Loudon, Tennessee, experiences all four seasons in full force. That means local homeowners rely on their HVAC systems to keep their homes comfortable during everything from 90-degree summer days to winter temperatures well below freezing. If your system has been struggling to keep up with seasonal heating and cooling demands, now may be the perfect time to consider upgrading to a geothermal heat pump. To help you decide whether a geothermal heat pump is right for you, here are five things you should know about this energy-efficient HVAC option:

They Use a Different Heat Source Than Regular Heat Pumps

A traditional heat pump pulls and deposits warmth from and into the outdoor air. Transferring heat from the inside to the outside — and vice versa — allows it to heat your home during the cold months and cool it during the warm ones.

A geothermal heat pump follows a similar principle. But instead of the air, it transfers heat to and from the ground. The ground temperature is nearly constant year-round, ranging from 50 to 60 degrees. That’s warmer than Tennessee’s winter air and cooler than its summer air.

They Offer Significant Energy Savings

No matter how efficient a normal heat pump might be, geothermal heat pumps use significantly less energy. That’s because they aren’t dependent on outside temperatures, which can fluctuate significantly from day to day.

When temperatures dip below freezing, a traditional heat pump must rely on a backup source of heat to keep your home at a comfortable temperature. As temperatures drop, so does its efficiency. Geothermal heat pumps have a steady source of heat, no matter how frigid the weather.

They Qualify for Residential Renewable Energy Tax Credits

One downside of a geothermal system is the initial cost. Fortunately, due to the energy-saving benefits of geothermal systems, the federal government is currently offering a tax credit for units installed from January 1, 2008, through December 31, 2021.

Homeowners can claim a credit worth 22 to 30 percent of the cost of their geothermal system. The exact percentage depends on the year you install it. Although geothermal systems cost more to install, homeowners can expect to recoup those additional costs within five to 10 years through energy savings.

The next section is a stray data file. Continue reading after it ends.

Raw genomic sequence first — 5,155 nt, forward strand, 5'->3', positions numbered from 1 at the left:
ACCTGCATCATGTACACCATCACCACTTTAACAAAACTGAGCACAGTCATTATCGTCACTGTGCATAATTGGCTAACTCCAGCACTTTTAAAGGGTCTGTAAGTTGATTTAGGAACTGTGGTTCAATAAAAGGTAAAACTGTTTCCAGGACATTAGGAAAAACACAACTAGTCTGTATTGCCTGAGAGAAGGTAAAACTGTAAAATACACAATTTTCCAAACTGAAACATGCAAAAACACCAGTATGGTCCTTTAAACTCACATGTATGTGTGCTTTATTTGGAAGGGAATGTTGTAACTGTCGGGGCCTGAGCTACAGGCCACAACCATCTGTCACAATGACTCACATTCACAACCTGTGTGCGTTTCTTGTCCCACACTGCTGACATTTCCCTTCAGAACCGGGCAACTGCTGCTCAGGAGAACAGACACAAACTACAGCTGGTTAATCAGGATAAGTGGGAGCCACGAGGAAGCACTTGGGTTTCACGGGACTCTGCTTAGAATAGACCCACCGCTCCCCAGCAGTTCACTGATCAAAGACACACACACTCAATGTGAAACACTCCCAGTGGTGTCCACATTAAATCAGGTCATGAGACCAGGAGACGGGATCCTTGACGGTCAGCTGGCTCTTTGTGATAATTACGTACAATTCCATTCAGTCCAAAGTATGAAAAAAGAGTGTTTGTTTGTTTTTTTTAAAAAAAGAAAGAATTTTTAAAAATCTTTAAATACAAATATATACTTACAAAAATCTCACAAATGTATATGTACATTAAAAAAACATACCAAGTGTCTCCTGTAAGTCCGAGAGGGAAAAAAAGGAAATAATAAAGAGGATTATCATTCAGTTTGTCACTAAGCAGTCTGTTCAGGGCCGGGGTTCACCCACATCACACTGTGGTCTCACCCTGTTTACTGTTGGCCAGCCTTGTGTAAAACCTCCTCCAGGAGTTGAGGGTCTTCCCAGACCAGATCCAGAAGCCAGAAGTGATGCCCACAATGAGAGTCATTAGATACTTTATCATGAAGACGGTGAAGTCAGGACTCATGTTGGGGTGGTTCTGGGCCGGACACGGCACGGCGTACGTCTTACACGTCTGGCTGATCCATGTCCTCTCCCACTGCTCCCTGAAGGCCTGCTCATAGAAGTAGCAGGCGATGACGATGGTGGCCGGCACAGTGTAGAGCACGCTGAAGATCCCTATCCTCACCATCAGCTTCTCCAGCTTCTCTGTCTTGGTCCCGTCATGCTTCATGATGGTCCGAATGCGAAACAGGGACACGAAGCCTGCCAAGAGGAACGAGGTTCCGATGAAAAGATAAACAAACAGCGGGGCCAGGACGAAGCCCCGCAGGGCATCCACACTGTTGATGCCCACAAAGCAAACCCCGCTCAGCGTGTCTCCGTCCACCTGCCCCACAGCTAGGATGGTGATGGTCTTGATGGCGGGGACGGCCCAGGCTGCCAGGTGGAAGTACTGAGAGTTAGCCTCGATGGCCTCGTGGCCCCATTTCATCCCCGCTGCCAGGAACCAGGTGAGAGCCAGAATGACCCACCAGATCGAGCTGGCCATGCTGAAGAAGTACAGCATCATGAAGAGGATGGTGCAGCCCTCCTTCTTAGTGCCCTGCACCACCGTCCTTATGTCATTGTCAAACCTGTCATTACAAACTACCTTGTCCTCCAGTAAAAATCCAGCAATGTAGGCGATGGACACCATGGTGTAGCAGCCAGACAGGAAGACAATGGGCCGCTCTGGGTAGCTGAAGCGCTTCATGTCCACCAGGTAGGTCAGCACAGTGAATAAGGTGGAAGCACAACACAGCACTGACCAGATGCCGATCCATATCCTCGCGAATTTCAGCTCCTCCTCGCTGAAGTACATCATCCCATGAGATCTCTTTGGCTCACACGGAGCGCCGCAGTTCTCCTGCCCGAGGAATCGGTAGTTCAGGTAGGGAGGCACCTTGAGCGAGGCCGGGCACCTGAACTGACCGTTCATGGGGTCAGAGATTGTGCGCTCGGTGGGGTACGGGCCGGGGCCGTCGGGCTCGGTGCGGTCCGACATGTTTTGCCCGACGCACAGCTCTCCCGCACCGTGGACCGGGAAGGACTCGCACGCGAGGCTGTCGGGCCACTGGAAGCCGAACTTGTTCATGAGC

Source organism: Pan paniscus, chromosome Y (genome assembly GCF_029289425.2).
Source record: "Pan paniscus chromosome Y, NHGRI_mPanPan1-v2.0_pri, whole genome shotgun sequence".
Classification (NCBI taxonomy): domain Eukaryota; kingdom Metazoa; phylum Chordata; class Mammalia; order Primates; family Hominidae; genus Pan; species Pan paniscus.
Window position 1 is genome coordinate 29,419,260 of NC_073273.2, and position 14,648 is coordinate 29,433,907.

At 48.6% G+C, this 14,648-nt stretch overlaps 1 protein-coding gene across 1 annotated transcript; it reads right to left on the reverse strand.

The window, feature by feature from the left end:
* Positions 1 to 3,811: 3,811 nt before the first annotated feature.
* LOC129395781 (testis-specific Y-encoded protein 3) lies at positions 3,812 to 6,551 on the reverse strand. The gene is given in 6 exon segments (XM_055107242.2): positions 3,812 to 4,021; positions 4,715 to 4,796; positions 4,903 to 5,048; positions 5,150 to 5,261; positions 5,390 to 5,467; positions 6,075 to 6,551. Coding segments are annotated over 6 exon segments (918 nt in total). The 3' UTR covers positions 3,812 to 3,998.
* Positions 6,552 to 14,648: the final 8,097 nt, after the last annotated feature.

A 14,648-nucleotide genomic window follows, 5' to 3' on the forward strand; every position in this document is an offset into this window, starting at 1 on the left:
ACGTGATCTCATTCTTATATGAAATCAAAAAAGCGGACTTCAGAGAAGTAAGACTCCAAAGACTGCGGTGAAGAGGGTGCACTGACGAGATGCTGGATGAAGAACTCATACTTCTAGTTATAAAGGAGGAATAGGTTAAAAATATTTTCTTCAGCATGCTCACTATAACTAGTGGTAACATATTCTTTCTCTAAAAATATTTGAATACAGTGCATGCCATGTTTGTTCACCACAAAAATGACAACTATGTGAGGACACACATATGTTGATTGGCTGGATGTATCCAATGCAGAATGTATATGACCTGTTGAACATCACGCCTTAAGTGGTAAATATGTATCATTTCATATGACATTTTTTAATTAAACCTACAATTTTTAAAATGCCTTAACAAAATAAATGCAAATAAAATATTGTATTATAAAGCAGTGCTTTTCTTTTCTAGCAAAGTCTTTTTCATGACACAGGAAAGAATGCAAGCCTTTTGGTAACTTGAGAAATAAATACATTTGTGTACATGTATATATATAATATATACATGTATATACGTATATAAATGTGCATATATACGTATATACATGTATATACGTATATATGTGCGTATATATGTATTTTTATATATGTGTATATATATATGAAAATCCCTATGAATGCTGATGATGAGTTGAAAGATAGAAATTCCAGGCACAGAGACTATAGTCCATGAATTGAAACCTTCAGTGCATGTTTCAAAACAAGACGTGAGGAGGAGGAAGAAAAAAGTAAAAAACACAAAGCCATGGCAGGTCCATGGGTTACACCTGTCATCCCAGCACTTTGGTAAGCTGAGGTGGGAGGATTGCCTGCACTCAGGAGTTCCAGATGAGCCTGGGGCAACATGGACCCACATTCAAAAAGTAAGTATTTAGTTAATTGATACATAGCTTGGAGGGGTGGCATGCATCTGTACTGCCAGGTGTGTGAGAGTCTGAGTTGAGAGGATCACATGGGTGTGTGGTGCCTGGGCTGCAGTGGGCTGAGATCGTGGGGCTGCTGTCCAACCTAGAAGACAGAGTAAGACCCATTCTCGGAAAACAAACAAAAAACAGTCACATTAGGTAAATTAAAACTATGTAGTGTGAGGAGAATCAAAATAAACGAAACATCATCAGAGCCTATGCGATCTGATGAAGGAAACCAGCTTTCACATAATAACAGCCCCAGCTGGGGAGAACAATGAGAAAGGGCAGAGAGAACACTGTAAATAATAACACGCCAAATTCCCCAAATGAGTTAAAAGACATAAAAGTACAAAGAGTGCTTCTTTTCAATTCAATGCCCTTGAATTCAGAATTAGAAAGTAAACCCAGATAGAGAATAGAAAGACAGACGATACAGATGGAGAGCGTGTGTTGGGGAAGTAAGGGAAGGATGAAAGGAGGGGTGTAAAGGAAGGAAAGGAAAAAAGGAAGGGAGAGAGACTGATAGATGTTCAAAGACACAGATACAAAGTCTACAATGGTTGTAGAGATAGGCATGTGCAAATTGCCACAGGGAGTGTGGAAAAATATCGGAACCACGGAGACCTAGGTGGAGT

They Don’t Always Require a Lot of Space

Every geothermal system has three parts, including the:

  • Heat pump
  • Buried loop that transfers heat to and from the ground
  • Ductwork used to blow the conditioned air throughout your home

The heat pump will sit indoors, but it won’t take up much space. The underground loop, meanwhile, will be buried in your yard. Homeowners can choose from a vertical or horizontal loop system, based on the space you have available.

If your yard is large enough, a horizontal setup is easier and less expensive to install. Horizontal pipes are usually buried about 4 to 6 feet below the surface and require several hundred feet of space. For a vertical setup, two holes — about 4 inches wide and 100 to 400 feet deep — must be drilled approximately 20 feet apart. The exact setup will depend on the space available on your property and the ground conditions.

They Last a Long Time With Minimal Maintenance

Geothermal systems have an estimated lifespan of 25 years for their inside components and 50-plus years for the ground loop. That means your indoor components will still function well for 15 to 20 years after you’ve recouped your investment. The underground loop should last at least 25 years beyond that.

To make the deal even sweeter, geothermal systems typically require very little in the way of maintenance and repairs. You’ll still want to schedule routine maintenance visits, though. Remember to also keep up with preventative maintenance tasks like changing the air filter regularly.

If you’re interested in a geothermal heat pump, call Stanley Best Heating & Air, Inc., at 865-982-4544. We’d be happy to answer any questions you have or get right down to selecting and installing the right system for your home.

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